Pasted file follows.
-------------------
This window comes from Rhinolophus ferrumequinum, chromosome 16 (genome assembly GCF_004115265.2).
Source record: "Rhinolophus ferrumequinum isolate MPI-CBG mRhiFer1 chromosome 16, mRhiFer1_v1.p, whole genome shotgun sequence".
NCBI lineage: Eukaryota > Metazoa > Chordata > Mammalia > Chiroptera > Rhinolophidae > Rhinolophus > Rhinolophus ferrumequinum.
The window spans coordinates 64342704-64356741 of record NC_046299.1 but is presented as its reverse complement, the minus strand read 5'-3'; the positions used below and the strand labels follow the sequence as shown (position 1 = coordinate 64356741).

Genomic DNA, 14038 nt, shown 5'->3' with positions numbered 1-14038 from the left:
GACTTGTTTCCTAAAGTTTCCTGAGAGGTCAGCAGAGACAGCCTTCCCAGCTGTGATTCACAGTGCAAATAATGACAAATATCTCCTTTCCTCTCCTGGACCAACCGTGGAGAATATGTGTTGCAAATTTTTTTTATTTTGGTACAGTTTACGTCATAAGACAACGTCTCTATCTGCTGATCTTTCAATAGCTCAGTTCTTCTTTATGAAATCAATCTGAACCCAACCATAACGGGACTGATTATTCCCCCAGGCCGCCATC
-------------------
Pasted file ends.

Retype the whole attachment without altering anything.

This window comes from Rhinolophus ferrumequinum, chromosome 16 (genome assembly GCF_004115265.2).
Source record: "Rhinolophus ferrumequinum isolate MPI-CBG mRhiFer1 chromosome 16, mRhiFer1_v1.p, whole genome shotgun sequence".
NCBI lineage: Eukaryota > Metazoa > Chordata > Mammalia > Chiroptera > Rhinolophidae > Rhinolophus > Rhinolophus ferrumequinum.
The window spans coordinates 64342704-64356741 of record NC_046299.1 but is presented as its reverse complement, the minus strand read 5'-3'; the positions used below and the strand labels follow the sequence as shown (position 1 = coordinate 64356741).

Genomic DNA, 14038 nt, shown 5'->3' with positions numbered 1-14038 from the left:
GACTTGTTTCCTAAAGTTTCCTGAGAGGTCAGCAGAGACAGCCTTCCCAGCTGTGATTCACAGTGCAAATAATGACAAATATCTCCTTTCCTCTCCTGGACCAACCGTGGAGAATATGTGTTGCAAATTTTTTTTATTTTGGTACAGTTTACGTCATAAGACAACGTCTCTATCTGCTGATCTTTCAATAGCTCAGTTCTTCTTTATGAAATCAATCTGAACCCAACCATAACGGGACTGATTATTCCCCCAGGCCGCCATC